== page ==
Friday, April 1, 2011

PREVIEW: SOCIETY FOR THE ADVANCEMENT OF SCANDINAVIAN STUDY CONFERENCE

Society for the Advancement of Scandinavian Study
The 101st Annual Meeting of the Society for the Advancement of Scandinavian Study will be held in Chicago on April 28-30. Produced and planned by North Park University and the Center for Scandinavian Studies, the conference will take place downtown at the Holiday Inn Chicago Mart Plaza. Registration for the event is open to the public. More information is available at the event website.

The Society for the Advancement of Scandinavian Study (SASS) was founded in 1911 as an association of individuals interested in cultural study of Denmark, Finland, Iceland, Norway and Sweden. SASS objectives include promoting Scandinavian studies in the United States; encouraging original research on Scandinavian language, literature, history, culture and society by American scholars; and fostering relations between Americans interested in Scandinavian studies and their counterparts in the rest of the world. The journal Scandinavian Studies is published quarterly by the SASS.

Dr. Charles Peterson, Executive Director of the Center for Scandinavian Studies, was kind enough to provide me with an advance copy of the conference program. The three-day event features presentations on an impressively wide array of topics, ranging from “German & Scandinavian Connections” to “Language Pedagogy.”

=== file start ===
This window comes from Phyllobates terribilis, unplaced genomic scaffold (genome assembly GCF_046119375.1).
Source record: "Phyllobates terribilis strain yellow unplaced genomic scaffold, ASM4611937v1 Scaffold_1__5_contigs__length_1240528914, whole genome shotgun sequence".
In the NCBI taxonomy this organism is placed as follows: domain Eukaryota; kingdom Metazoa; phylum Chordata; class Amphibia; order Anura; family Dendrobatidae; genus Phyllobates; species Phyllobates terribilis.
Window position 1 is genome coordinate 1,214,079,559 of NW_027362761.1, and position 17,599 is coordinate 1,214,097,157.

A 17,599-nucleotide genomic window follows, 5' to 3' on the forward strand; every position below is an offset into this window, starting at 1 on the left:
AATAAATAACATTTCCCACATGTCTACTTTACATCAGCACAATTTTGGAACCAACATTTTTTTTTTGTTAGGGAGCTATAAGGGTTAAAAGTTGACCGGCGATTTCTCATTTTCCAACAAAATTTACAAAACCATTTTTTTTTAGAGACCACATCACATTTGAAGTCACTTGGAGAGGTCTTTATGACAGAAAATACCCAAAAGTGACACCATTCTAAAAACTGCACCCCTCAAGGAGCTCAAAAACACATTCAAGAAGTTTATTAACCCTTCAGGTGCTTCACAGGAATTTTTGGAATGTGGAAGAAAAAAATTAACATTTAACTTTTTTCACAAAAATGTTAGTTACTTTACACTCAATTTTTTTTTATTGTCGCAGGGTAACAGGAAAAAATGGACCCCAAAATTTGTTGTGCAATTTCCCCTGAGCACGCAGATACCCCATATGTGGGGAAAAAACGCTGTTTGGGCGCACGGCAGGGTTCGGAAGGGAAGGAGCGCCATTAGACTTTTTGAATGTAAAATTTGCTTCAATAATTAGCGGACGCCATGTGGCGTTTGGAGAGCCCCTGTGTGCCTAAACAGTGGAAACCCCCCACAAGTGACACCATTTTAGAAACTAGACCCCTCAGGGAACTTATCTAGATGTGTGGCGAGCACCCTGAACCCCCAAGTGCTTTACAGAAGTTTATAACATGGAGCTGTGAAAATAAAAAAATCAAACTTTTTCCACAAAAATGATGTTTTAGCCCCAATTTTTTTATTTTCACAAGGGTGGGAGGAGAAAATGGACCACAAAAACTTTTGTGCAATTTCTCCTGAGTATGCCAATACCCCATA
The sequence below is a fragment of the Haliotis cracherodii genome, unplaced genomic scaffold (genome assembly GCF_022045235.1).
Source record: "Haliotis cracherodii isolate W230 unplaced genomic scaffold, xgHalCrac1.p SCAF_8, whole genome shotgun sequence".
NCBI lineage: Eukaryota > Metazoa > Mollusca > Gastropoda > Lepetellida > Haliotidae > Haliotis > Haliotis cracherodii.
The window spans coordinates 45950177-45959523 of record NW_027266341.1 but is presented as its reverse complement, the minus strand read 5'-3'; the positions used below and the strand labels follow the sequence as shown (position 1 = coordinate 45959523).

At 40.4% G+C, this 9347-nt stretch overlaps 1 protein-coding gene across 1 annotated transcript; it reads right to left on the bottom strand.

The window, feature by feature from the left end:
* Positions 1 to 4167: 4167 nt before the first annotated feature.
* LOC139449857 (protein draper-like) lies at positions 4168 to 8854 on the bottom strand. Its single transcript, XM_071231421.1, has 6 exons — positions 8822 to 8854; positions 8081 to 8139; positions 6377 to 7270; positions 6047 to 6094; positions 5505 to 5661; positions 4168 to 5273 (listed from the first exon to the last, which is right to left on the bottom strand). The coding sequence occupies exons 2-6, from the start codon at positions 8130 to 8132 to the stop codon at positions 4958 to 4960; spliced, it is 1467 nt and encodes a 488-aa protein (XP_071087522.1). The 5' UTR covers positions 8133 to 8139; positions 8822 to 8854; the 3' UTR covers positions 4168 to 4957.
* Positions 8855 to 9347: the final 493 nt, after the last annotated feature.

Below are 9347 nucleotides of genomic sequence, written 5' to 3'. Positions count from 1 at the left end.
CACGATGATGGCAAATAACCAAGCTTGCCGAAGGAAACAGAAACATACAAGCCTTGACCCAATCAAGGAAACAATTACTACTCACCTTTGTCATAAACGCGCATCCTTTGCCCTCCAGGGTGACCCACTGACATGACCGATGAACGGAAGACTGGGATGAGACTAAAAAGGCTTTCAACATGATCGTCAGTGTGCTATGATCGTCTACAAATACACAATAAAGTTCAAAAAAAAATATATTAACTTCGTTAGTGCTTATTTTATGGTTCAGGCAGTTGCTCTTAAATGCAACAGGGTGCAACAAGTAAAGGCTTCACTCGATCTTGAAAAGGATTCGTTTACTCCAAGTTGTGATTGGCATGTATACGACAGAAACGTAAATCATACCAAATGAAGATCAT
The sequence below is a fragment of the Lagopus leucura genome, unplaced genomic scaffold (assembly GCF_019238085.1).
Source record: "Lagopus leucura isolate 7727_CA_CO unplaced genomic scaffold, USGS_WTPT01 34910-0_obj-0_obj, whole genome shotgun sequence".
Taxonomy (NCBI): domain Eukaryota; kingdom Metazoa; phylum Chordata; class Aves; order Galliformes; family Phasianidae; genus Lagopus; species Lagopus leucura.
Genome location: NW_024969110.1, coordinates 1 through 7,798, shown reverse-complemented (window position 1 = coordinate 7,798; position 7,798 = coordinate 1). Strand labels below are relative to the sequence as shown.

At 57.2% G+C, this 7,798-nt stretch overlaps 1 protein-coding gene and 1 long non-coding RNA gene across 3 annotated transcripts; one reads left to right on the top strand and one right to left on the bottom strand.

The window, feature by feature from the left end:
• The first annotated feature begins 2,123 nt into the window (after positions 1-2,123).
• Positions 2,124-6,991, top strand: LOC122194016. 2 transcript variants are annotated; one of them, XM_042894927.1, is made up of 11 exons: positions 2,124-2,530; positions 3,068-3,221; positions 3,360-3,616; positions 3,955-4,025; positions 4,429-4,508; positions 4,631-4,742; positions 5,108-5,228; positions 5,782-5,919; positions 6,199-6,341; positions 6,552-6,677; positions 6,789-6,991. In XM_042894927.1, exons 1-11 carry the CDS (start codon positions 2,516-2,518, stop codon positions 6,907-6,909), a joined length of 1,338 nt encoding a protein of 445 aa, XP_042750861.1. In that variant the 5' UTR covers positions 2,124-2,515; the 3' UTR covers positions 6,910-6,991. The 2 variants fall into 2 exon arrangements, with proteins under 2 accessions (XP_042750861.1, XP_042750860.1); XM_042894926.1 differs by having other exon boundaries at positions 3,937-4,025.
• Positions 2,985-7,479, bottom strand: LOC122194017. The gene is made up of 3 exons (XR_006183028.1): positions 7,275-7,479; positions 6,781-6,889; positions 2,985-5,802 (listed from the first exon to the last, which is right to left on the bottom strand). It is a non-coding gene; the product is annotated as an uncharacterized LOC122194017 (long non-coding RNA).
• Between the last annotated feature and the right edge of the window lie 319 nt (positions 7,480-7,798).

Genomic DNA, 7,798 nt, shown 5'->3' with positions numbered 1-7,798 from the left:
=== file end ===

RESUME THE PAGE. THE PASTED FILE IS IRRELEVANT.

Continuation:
Of the approximately 200 papers being presented, many are on subjects relevant to those with an interest in Norse myth. What follows is a list of scheduled papers on topics that may appeal to readers of the Norse Mythology Blog. If you are not able to attend the conference, never fear – the Norse Mythology Blog will be posting a series of reports on the event.

Nationalism, Science and the Search for Prehistoric Origins in Northern Europe
Laurence Hare, University of Arkansas

The Sword and Prestige Economy in Viking Age Ireland
Mathew R. Holland, University of Wisconsin

The Family Sagas and Medieval Scandinavian Colonialism in the British Isles
Marcus Cederström, University of Wisconsin

Juxtaposing Cogadh Gáedel re Gallaib with Orkneyinga Saga
Thomas A. DuBois, University of Wisconsin

“The Die is Cast”: Insight into the Production of Migration Period Gold Bracteates
Nancy L. Wicker, University of Mississippi

A Comparison of Carved Panels Found in Flatatunga and Bjarnastaðahlið
Erik Schjeide, University of California at Berkeley

Two Millennia Worth of Contact between Sámi and Others
John Weinstock, University of Texas at Austin

The Siida as Cultural Sieve: A Study of Traditional Mechanisms for Cultural and Religious Change Among the Saami
Céline Leduc, University of Ottawa

A Putative Sámi Charm on an Icelandic Spade: Runic Reception, Magic and Contacts
Kendra Willson, University of California, Los Angeles

Mary and the Skalds
Molly Jacobs, University of California at Berkeley

The Arrival and Implications of Literacy in Medieval Finland – Creating New Ties, Building a New Identity
Tuomas Heikkilä, University of Helsinki